Richard “Dick” Eugene Eibey, 85, 1909 Main Ave., Clear Lake, died Sunday, Aug. 7, 2011 at Mercy Medical Center of North Iowa, Mason City, Iowa. A funeral service will be held 10:30 a.m., Thursday, Aug, 11, at the United Methodist Church, 508 2nd Ave N., Clear Lake, with the Rev. Diana Hoover officiating. Visitation will be held
from 4 – 7 p.m., Wednesday, Aug. 10 at Ward-Van Slyke Colonial Chapel, 101 N. 4th St. Interment will be at the Clear Lake Cemetery with the military honors provided by the Clear Lake V.F.W. Memorials may be given to the Richard Eibey Memorial Fund.
Richard was born May 23, 1926 in rural Ventura to Roy and Nita (Ayers) Eibey. He received his education in the Clear Lake, Manly and Rockwell, Iowa schools. He served in the U.S. Army in World War II and was honorably discharged in 1946. On Jan. 31, 1947 he married Shirley Hunt at the Methodist parsonage in Mason City.
Richard worked as an auto body repairman and dairy delivery man until they began farming in 1948 in the Thornton and Meservey, Iowa area. They moved to rural Clear Lake in 1956, moving to town in 2003. In addition to farming, he was a substitute mail carrier, starting in 1967, and later, a full-time rural mail carrier until his retirement in 1990. He served on the ASC Committee for 17 years and was past director of the Farmers Co-op Gas company, a lifetime member of the Clear Lake VFW and a member of the Clear Lake United Methodist Church.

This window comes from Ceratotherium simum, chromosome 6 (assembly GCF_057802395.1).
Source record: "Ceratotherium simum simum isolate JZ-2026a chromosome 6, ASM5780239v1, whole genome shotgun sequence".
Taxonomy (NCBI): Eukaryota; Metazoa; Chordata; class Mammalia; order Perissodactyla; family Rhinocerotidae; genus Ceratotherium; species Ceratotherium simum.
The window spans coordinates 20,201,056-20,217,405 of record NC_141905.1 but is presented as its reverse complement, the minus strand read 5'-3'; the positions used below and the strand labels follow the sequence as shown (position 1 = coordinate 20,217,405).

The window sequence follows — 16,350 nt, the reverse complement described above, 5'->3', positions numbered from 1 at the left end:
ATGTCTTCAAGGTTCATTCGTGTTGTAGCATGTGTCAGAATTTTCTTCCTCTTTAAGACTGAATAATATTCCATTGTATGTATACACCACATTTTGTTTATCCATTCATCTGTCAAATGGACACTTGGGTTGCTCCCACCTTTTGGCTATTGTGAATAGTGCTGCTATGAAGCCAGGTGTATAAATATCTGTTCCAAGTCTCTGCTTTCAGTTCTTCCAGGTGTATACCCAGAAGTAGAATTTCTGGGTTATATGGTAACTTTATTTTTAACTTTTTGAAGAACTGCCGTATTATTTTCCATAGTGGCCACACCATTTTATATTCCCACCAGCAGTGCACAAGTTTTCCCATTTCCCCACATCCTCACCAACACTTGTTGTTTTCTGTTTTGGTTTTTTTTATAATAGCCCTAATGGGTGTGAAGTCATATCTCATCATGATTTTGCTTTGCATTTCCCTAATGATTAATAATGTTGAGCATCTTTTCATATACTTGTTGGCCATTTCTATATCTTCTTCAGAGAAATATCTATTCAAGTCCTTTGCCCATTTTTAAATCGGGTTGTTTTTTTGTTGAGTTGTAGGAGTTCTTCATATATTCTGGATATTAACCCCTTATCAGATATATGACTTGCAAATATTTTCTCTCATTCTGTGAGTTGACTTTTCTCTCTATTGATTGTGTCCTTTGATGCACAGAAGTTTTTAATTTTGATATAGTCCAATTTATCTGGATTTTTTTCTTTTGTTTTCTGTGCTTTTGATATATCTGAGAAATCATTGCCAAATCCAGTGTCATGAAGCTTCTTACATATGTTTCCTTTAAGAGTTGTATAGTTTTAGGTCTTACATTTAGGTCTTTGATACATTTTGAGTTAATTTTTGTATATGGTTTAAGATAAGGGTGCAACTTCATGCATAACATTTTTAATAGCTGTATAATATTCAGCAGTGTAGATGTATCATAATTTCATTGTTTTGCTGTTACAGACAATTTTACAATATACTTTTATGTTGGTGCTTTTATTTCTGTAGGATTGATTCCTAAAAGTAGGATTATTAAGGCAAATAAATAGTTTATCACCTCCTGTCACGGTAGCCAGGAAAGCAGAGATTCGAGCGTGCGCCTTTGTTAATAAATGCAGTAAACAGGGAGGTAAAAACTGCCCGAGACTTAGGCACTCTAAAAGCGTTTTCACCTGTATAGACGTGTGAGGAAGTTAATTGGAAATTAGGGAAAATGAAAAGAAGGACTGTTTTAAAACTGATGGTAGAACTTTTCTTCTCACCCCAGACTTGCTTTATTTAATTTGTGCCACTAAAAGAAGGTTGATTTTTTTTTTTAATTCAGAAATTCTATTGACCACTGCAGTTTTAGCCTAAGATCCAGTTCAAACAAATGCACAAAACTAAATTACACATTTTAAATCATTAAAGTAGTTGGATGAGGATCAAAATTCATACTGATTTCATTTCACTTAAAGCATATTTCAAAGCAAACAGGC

Richard enjoyed many fishing trips to Canada, woodworking, restoring old tractors and other farm antiques, having coffee with friends and neighbors and most of all, entertaining his grandchildren.
Survivors include his wife, Shirley; one daughter, Brenda and her husband, Tim Wichman, of Clear Lake; two grandchildren, Brianna and Bryce Wichman of Clear Lake; one sister, Lois Fields of Salida, Colo., a sister-in-law, Bonnie Olinger of Clear Lake; and several nieces, nephews and cousins.
He was preceded in death by his parents; one sister, Irene Casebolt; and three brothers-in-law, Orlan Casebolt, Glenn Fields, and Harold Olinger.
Ward-Van Slyke Colonial Chapel, Clear Lake, was in charge of arrangements.